Russia Today has been barred from British airways
Russia Today has been barred from British airways

Fight for democratic public control and ownership of mass media

James Ivens, Socialist Party national committee

A recent high-profile addition to British capitalism’s sanctions against Russian capitalism is the barring of RT UK (formerly Russia Today) from the airwaves. Ofcom, the UK media regulator, has revoked the Russian state-backed news channel’s broadcasting licence.

The National Union of Journalists should make a clear statement that no redundancies will be tolerated. And socialists cannot put any faith in the ‘impartiality’ of any capitalist media outlet – private or state, domestic or foreign.

Certainly RT’s coverage of Ukraine has been aimed at obscuring the true horror of the war, and propping up the gangster-capitalist Russian government relative to internal and international opposition. But any idea that this is some special feature of the establishment media in Russia is false.

Britain’s own state broadcaster, the BBC, produced highly sanitised coverage as coalition forces bombarded targets in Iraq. A fuller picture did not appear until later, once the invasion was established, and further delay of the truth risked too much loss of legitimacy.

Many working-class and young people have also noted the different attitude of Britain’s establishment media to war and refugees in Ukraine as compared to Yemen, Palestine and elsewhere. Of course, British capitalism’s interests are represented by the aggressors in those other conflicts.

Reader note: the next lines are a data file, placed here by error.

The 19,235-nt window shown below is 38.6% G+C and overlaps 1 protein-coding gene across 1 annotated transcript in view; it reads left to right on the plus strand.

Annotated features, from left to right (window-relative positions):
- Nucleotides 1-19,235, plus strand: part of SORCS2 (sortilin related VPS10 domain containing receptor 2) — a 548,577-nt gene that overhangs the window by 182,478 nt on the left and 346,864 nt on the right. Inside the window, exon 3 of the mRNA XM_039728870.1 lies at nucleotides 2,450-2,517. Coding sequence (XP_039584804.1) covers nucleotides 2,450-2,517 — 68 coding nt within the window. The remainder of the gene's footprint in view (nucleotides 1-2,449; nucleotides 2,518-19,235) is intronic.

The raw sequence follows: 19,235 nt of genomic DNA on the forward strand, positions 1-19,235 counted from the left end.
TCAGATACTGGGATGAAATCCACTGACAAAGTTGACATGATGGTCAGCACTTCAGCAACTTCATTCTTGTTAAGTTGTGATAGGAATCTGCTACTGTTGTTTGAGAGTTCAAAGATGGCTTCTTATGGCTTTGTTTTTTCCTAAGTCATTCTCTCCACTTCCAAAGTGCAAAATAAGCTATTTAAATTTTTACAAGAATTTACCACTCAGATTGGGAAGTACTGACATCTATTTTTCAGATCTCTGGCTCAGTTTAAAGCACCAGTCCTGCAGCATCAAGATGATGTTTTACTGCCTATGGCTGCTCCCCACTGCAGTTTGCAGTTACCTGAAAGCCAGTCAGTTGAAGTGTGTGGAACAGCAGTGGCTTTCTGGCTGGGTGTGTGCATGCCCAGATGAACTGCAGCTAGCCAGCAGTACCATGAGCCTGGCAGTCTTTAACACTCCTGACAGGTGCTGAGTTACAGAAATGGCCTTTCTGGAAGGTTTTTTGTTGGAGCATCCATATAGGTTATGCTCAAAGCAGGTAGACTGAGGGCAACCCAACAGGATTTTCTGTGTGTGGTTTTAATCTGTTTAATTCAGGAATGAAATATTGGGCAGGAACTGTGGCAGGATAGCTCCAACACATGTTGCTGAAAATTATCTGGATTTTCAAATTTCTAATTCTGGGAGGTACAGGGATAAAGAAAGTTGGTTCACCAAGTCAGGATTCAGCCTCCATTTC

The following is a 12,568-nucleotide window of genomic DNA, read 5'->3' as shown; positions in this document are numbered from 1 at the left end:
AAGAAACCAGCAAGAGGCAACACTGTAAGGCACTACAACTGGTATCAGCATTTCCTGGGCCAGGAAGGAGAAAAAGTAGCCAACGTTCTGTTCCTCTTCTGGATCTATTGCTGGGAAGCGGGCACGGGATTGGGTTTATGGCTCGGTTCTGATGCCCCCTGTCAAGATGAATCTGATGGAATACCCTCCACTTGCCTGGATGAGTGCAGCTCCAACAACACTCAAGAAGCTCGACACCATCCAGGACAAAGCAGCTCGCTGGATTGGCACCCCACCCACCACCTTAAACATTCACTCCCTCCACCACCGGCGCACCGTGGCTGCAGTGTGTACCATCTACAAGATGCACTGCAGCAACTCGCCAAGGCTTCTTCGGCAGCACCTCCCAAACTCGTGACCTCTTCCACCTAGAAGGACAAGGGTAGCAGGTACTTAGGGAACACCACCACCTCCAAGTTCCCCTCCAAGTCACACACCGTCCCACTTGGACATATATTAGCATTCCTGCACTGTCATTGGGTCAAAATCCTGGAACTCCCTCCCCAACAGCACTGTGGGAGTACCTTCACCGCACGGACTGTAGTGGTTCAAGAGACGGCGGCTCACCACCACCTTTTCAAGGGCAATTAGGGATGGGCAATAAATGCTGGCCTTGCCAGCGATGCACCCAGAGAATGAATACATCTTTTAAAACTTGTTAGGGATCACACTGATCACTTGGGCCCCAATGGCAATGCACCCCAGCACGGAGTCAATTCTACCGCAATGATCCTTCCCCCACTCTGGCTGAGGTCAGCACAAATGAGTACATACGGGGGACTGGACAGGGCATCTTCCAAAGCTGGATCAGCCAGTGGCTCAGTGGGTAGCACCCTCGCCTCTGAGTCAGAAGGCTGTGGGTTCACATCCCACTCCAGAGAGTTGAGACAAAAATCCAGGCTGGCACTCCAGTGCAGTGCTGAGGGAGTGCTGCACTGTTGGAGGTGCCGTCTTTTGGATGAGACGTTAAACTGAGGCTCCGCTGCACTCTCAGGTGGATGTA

Naturally, the BBC has never had its broadcasting licence put in question. Despite legal niceties about ‘impartiality’, it is a wing of the capitalist state, and in crises will close ranks with big business and its politicians.

Ofcom’s main objections maintain this legal fantasy. The regulator’s decision cites the United Nations general assembly (the more important UN Security Council is permanently deadlocked) opposition to Russian invasion (as compared to its general support for US and British imperialist aggression).

It also cites Russia’s appalling new anti-free-speech law, which puts journalists calling the war what it is at risk of up to 15 years in jail.

These facts, and a high volume of complaints, gave Ofcom the grounds it needs. RT’s statement in defence is very weak. But this does not disguise the double standards.

In fact, while the main driver here is inter-imperialist jostling, the regulator taking action while there is pronounced anger will partly be to shore up the establishment’s legitimacy.

As class anger and struggle continue to rise, the state may move to take action against workers’ organisations and free speech.

Coincidentally, while RT UK did not have a big audience, its journalists could give a small platform to left voices – so long as criticism of Putin’s regime remained tame.

Certainly the rapid banning of a channel which was not able to broadcast due to EU sanctions anyway, for a war which Britain is not currently in, is a warning to the workers’ movement.

We fight for independent working-class media, and democratic public ownership and access to the mass media as part of a socialist plan.